I guess that means everyone that suffers in the Samaritan Purse booklet is reaping God's judgment too? Perhaps those children in Liberia who step on a land mine inadvertently deserve it?
I'm quite tired of the resignation or the judgment. And, as a Christian, I'm extremely concerned for the people who are dying in the pot that we've also boiled.
What should I do, God?
Posted by Fieldfleur at 8:31 PM
When she was walking somewhere, a "kid" came up to her and said he wanted to get together with her.
"So I took off my hood and said, 'Do you still want to date me?' And, he said, 'Yeah.' It don't matter if you got gray hair these days!" We laughed at her exasperation with the youth not leaving a granny with grey dreadlocks alone on the inner sidewalks of our town.
And then, she began talking about her heartbreak with a 42 year old son who has hardened his heart against God. She even wrote him a poem, which she pulled out of her nearby purse. The rhyme scheme was predictably abab, abab, all throughout. The matching words were predictable. Yet it was tight (the old meaning of this word): a powerful invocation for the prodigal son broadcasted through an adept writer mom's heart and fingertips. She's using her creativity to call out. I was quite impressed with the entire poem which is published in a high quality anthology in heaven, I'm sure. This mother is beautiful, beautiful.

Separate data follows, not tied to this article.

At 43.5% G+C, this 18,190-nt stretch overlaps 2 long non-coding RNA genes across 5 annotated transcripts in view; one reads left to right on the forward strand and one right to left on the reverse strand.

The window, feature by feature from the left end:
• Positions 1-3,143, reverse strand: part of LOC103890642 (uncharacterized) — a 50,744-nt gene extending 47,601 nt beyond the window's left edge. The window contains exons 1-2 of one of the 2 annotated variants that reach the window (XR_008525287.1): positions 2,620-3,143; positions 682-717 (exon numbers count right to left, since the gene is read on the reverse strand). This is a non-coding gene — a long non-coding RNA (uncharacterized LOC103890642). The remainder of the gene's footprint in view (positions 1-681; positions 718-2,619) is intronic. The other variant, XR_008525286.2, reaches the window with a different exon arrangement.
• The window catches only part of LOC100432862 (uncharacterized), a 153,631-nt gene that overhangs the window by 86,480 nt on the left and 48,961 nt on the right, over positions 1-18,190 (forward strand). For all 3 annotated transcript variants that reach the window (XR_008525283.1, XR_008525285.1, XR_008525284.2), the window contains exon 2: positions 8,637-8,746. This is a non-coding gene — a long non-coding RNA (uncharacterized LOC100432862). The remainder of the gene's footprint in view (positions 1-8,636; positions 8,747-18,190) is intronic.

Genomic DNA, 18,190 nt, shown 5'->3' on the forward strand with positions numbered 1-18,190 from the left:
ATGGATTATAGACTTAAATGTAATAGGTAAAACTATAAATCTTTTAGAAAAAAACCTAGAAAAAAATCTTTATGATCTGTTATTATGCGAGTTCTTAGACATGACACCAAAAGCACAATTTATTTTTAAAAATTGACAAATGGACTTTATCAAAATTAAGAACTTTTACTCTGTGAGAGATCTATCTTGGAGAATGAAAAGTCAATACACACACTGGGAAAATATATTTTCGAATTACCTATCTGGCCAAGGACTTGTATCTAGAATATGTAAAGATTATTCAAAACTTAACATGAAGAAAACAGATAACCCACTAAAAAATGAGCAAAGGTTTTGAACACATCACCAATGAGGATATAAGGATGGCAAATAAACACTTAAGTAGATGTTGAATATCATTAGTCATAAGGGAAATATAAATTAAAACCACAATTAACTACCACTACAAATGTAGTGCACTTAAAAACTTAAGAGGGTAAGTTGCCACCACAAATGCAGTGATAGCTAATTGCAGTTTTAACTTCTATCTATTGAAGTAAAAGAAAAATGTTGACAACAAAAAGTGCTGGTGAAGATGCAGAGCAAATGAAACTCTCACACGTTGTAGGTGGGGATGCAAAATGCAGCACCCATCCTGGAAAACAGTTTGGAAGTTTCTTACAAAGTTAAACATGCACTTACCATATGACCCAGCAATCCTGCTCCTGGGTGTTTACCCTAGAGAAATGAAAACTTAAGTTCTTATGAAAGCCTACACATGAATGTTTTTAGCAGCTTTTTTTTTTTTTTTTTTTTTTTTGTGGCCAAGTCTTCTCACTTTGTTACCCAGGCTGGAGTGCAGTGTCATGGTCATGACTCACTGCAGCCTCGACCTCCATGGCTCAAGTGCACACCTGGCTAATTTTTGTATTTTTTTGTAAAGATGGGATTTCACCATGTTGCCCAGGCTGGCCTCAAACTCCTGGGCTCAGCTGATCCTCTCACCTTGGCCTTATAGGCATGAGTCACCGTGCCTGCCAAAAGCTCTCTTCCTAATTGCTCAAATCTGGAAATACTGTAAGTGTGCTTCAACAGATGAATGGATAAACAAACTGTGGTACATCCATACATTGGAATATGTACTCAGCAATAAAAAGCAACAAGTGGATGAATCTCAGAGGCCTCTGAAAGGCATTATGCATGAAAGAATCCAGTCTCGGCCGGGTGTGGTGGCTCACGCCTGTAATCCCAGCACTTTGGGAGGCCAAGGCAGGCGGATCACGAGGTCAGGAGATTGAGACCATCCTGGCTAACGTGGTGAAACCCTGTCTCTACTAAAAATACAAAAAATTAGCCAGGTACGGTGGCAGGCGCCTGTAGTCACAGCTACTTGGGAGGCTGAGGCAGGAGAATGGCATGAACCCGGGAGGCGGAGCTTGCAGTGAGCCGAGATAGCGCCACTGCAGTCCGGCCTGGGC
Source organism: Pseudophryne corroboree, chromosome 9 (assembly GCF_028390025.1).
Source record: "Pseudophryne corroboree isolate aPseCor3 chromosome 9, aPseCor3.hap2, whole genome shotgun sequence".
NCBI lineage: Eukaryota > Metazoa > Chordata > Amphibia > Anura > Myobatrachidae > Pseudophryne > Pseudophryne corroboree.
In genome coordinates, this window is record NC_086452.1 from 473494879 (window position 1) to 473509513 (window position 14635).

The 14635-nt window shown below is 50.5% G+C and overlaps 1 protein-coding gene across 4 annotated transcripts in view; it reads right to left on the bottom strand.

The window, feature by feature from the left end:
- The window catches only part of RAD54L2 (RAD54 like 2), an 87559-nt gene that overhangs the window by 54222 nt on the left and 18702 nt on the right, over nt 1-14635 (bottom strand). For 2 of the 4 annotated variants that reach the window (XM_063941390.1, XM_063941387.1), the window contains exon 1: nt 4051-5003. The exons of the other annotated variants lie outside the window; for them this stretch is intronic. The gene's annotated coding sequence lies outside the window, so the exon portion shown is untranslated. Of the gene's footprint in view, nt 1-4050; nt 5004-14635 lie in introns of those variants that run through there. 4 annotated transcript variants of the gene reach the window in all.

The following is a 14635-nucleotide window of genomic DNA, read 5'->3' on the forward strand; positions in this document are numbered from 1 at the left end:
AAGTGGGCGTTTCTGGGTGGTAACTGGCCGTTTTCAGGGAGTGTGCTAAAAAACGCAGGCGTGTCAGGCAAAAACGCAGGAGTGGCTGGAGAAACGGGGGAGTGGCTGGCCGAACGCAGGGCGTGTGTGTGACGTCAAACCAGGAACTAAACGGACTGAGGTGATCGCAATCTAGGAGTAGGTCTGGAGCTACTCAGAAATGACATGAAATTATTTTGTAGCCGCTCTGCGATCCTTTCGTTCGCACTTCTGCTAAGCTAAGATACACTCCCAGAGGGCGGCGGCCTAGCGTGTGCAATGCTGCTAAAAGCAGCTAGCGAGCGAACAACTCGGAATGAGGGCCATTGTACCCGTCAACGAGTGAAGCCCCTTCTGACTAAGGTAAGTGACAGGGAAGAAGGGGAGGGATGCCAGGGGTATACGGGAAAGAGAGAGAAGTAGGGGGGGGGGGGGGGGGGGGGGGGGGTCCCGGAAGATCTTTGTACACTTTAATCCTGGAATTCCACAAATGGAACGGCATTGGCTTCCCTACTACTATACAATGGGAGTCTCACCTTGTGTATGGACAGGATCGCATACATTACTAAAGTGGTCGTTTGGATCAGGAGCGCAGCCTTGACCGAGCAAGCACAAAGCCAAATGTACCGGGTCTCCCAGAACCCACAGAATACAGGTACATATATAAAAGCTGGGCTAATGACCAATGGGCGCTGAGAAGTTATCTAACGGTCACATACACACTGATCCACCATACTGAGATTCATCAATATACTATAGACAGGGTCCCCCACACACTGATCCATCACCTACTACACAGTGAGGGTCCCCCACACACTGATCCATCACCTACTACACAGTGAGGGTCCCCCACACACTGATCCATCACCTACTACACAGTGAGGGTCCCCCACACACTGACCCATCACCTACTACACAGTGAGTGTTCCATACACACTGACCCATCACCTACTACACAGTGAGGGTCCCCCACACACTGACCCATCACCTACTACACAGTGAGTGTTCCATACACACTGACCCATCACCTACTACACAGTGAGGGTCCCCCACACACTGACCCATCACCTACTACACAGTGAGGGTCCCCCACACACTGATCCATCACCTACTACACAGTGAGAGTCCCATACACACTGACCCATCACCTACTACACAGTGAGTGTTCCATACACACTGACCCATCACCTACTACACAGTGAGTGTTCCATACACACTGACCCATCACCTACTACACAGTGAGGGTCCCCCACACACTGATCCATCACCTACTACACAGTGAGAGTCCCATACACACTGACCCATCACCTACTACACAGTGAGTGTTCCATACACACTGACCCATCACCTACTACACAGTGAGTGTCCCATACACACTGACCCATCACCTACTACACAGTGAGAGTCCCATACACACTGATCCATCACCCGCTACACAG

I had many bluegrass jammers (or slammers as this is a beginning squawking group) in my living room the other night. My daughter's old boyfriend, the one who caused me high-point grief at times but has proven to be a constant concerned friend to her, sat beside me on my red couch and picked along with us.
"We've got ourselves a rocker here!" I said in introduction to the others there. The two squawkin' fiddle boys looked envious at his genre. The rocker tried to show off to them a couple of times which got him a string-deadening hand from me. He's been yelled at by me before; he obediently grinned and silenced himself. Isn't that where we want all potential in-laws when they approach through our own children? Amen, amen.
Monday, February 19, 2007
Last night, my daughter and I went out for dinner and then to the movie "Pan's Labryinth" at the independent film house here in town. It was enjoyable, quipping before the movie, hearing about her boyfriend, talking fashion and people. Like old times, our similar faces liking one another (harder than love at times). We saw her old Contemporary Thought teacher whose class she dropped during her renegade period. We saw a student co-editor in one of her current journalism classes. We saw random people and things to comment upon. I bought her popcorn and cream soda. And, then we snuggled into the old chairs as the cute-boy-movie-host rattled hither and forth as he described the upcoming films. The lights went down, and we began to hear Spanish and we began to read along even after the initial terrible image mangled our vision. As the film went on, the fantasy was fantastical, the reality abject, and we held on until the final image connected the first. And, a lullaby was hummed, and a girl twirled in new clothes. If you haven't seen it, consider it. The guerrila war aspects are worth enduring for the transcendence in the storyline, although the weightier of the two will become apparent. But, we must know both parts.